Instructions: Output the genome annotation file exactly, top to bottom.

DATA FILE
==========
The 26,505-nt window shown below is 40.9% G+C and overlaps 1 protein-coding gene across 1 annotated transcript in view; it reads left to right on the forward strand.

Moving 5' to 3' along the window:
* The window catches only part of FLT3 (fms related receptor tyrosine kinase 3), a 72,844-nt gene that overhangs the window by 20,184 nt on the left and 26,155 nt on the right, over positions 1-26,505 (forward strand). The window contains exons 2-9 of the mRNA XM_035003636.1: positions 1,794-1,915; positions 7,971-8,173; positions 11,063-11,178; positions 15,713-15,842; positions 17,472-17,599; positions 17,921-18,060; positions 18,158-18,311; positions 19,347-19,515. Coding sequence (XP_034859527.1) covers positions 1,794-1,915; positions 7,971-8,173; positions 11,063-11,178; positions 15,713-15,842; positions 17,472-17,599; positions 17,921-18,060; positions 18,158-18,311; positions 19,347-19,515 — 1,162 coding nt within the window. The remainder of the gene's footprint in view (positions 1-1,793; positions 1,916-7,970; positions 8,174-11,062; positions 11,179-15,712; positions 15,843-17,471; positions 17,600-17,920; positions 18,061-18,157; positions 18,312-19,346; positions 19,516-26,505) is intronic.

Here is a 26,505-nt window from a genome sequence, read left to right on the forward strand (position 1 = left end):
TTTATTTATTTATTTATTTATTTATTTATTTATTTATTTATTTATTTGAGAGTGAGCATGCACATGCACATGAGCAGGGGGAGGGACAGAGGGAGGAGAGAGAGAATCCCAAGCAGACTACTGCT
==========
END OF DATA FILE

The 26,505-nt window shown below is 40.9% G+C and overlaps 1 protein-coding gene across 1 annotated transcript in view; it reads left to right on the forward strand.

Moving 5' to 3' along the window:
* The window catches only part of FLT3 (fms related receptor tyrosine kinase 3), a 72,844-nt gene that overhangs the window by 20,184 nt on the left and 26,155 nt on the right, over positions 1-26,505 (forward strand). The window contains exons 2-9 of the mRNA XM_035003636.1: positions 1,794-1,915; positions 7,971-8,173; positions 11,063-11,178; positions 15,713-15,842; positions 17,472-17,599; positions 17,921-18,060; positions 18,158-18,311; positions 19,347-19,515. Coding sequence (XP_034859527.1) covers positions 1,794-1,915; positions 7,971-8,173; positions 11,063-11,178; positions 15,713-15,842; positions 17,472-17,599; positions 17,921-18,060; positions 18,158-18,311; positions 19,347-19,515 — 1,162 coding nt within the window. The remainder of the gene's footprint in view (positions 1-1,793; positions 1,916-7,970; positions 8,174-11,062; positions 11,179-15,712; positions 15,843-17,471; positions 17,600-17,920; positions 18,061-18,157; positions 18,312-19,346; positions 19,516-26,505) is intronic.

Here is a 26,505-nt window from a genome sequence, read left to right on the forward strand (position 1 = left end):
TTTATTTATTTATTTATTTATTTATTTATTTATTTATTTATTTATTTGAGAGTGAGCATGCACATGCACATGAGCAGGGGGAGGGACAGAGGGAGGAGAGAGAGAATCCCAAGCAGACTACTGCT